A smartphone add-on, devised by an emergency medicine physician now at Stanford, detected a drunken stagger, through side-to-side sway, with 90% accuracy.
Researchers have developed a sensor system on a smartwatch that uses sweat to determine the level of acetaminophen in the body.
Stanford stem cell biologists have found a way to block a signal that causes growth of breast cancer cells, opening potential for new treatments.
A Stanford oncologist discusses how to improve cancer diagnosis and treatment, including using predictive modeling, liquid biopsies and immunotherapy.
Ethical and legal issues accompany the potential benefits of using computer vision-based ambient intelligence in health care.
The new Stanford Hospital is a high-tech place of healing for patients and families, and a place of innovation and well-being for employees and clinicians.
Inspired by personal experience, Stanford Medicine's Megan Mahoney devised a primary care pilot to center around patients and their goals.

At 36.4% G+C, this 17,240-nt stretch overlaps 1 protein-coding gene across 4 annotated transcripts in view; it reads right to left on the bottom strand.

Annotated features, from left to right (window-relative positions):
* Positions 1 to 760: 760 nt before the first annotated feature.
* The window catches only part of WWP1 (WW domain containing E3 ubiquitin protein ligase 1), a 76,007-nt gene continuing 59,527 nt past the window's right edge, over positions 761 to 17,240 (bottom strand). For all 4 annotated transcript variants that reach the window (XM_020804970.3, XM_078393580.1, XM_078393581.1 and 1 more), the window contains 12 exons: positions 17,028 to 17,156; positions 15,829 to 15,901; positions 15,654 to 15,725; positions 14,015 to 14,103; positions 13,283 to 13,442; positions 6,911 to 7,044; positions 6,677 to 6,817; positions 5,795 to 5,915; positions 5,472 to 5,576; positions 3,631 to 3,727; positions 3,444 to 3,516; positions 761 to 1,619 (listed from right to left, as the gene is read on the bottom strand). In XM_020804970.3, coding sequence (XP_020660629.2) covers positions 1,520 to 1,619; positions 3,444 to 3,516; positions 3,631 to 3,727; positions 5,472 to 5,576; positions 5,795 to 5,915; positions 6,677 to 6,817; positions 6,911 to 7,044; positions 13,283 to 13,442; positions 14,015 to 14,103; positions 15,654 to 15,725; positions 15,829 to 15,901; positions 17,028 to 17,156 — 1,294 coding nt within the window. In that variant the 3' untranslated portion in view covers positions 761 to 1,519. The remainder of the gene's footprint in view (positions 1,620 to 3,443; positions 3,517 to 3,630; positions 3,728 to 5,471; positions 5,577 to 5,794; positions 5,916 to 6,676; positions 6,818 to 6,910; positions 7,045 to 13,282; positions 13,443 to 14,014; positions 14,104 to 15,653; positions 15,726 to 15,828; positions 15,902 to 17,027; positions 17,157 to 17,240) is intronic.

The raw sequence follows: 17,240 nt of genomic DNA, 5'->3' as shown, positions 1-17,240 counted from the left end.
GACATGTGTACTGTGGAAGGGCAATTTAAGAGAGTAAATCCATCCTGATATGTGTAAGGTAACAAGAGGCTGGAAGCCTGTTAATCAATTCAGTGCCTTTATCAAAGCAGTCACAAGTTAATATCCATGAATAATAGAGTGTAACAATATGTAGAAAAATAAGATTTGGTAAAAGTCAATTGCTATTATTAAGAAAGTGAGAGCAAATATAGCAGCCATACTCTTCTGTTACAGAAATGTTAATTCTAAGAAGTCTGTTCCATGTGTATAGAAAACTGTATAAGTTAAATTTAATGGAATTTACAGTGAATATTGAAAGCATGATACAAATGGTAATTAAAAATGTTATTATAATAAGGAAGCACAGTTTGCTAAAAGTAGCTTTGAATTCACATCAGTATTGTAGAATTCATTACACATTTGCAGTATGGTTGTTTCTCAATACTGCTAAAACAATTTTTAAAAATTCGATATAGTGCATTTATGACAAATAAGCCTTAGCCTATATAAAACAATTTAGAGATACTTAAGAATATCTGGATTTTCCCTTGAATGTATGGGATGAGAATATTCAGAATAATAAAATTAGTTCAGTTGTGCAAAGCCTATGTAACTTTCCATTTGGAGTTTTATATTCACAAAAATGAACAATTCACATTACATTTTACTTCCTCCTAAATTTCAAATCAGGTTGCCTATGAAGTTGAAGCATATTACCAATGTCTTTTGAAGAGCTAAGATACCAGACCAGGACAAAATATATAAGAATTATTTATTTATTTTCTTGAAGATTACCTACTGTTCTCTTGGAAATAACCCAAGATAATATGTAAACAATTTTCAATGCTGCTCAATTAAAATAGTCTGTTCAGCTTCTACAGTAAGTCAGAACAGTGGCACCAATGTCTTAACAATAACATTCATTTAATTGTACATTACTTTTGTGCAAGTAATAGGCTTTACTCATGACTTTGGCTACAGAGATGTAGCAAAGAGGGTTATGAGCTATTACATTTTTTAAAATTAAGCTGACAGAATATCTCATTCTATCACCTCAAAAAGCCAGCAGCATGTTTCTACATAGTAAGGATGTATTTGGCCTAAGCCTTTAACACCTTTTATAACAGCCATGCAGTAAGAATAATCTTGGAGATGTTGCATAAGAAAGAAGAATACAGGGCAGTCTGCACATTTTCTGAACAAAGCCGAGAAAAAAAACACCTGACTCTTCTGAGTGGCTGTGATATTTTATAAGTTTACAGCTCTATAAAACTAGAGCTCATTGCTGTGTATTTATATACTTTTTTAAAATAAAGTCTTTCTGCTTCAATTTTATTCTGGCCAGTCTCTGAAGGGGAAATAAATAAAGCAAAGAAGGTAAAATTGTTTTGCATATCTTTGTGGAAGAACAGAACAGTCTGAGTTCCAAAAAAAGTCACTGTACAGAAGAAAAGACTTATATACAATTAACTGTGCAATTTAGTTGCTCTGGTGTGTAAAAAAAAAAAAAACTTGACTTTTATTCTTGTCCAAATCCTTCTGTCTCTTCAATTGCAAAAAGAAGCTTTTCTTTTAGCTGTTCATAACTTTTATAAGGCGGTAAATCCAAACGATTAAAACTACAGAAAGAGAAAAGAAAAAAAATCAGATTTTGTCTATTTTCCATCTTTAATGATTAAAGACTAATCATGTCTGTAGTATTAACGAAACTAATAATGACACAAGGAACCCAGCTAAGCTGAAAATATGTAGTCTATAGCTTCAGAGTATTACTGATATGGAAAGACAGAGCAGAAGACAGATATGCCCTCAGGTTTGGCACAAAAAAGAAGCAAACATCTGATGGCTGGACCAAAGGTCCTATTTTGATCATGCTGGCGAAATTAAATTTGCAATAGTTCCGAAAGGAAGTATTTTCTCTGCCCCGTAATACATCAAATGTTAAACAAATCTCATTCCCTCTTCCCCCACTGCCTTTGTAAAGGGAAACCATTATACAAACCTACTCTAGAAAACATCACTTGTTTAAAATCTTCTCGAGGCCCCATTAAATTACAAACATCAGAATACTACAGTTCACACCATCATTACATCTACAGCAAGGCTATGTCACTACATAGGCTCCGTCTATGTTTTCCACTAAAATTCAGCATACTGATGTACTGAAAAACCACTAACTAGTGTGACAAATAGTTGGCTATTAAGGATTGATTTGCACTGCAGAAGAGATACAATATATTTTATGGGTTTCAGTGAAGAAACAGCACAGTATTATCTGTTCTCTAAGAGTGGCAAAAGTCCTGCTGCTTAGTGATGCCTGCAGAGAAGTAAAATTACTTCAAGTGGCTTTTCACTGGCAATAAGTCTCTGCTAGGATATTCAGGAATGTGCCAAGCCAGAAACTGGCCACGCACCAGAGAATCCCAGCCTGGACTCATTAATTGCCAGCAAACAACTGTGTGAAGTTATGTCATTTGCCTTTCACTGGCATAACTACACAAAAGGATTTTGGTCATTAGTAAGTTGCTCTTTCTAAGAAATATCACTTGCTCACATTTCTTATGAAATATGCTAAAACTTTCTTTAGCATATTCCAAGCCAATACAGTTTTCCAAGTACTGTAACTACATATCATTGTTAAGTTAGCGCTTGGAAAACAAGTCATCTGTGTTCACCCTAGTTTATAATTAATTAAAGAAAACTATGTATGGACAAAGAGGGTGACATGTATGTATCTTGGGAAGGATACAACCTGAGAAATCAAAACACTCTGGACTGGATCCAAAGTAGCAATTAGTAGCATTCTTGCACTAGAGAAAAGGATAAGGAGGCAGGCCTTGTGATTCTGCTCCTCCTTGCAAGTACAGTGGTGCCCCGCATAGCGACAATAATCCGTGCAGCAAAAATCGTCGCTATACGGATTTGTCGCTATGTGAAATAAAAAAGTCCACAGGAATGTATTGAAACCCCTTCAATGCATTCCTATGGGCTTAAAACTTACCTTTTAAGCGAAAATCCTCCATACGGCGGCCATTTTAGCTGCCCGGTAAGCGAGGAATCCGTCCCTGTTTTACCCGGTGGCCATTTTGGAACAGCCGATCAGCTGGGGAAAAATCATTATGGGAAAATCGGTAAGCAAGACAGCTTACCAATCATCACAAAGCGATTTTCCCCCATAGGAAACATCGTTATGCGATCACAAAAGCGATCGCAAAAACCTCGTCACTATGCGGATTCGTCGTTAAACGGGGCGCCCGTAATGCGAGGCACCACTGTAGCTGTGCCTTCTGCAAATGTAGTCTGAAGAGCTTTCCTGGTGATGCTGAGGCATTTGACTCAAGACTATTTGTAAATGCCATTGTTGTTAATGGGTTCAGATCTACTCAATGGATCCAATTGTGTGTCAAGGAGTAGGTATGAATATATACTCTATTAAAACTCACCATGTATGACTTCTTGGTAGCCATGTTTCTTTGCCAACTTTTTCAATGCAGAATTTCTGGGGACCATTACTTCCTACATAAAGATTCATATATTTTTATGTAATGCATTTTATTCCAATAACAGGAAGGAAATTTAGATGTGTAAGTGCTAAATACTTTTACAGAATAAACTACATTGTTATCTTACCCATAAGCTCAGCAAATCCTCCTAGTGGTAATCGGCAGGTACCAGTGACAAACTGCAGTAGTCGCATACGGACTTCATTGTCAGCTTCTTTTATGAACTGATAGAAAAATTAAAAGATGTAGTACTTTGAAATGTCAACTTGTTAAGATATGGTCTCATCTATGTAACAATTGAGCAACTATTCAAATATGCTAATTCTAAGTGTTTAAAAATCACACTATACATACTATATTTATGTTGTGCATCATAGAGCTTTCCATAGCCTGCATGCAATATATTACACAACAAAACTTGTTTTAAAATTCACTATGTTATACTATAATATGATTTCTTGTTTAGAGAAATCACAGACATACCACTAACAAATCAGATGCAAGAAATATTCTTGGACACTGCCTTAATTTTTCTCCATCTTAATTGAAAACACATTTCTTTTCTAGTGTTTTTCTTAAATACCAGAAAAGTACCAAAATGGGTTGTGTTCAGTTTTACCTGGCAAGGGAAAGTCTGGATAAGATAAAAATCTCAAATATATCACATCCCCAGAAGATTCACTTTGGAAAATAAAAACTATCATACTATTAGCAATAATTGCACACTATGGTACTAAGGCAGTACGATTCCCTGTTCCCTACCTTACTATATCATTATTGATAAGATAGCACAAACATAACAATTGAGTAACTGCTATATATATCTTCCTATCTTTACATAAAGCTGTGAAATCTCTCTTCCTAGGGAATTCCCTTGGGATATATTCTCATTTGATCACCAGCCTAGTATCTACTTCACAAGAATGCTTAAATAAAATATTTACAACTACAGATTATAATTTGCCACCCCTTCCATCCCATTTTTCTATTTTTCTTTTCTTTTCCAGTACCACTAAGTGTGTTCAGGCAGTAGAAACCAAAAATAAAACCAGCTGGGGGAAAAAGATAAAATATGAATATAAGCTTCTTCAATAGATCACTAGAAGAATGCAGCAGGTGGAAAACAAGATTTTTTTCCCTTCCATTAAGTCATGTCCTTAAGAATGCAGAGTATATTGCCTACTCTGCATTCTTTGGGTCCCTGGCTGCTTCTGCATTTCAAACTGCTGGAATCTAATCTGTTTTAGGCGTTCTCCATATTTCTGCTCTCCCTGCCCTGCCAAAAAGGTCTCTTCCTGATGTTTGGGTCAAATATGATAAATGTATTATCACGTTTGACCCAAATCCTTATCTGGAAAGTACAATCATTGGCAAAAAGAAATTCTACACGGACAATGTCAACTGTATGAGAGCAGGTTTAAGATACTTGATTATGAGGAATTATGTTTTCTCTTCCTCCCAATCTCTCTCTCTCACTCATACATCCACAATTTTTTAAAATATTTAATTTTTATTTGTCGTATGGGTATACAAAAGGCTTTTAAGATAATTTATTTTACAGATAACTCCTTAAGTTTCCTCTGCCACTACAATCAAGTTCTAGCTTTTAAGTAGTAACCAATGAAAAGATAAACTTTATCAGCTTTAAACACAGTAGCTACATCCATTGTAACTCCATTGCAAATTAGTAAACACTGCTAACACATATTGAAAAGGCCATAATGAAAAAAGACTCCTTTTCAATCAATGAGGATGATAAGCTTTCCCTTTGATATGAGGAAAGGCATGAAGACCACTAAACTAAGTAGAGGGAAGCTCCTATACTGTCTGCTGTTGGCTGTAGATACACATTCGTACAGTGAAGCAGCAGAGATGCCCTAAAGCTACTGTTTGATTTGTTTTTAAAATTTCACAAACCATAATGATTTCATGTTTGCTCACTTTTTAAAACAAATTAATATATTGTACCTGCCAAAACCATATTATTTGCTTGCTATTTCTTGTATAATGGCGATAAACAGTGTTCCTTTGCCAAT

The new Stanford Medicine magazine examines value, with a focus on disease detection, patient-doctor relationships and the latest health technology.
In initial feedback, patients and providers favored the precision health approach to primary care demonstrated in Stanford Medicine's Humanwide pilot.
On LinkedIn, Dean Lloyd Minor outlines how precision health that takes into account environmental factors can improve well-being throughout a population.
After receiving a donated kidney from his father, a patient strives to stay healthy by monitoring key data with a Stanford Medicine Humanwide team.
Data from an at-home device through the Humanwide project help a patient and his primary care team discover hypertension that wasn't detected at the clinic.
A patient worried that cancer may run in her family finds answers through genetic testing offering by Stanford Medicine's Humanwide project.
Through the Humanwide project, a patient's pharmacogenomic evaluation helped doctors prescribe a pain reliever that is effective for her individual biology.
Stephen Montgomery, a Stanford associate professor of pathology and of genetics, describes how he uses RNA to understand health.
Scientists monitored 106 individuals (some of whom have prediabetes) to see how the condition, and infections, impact immune-and-microbiome-related health.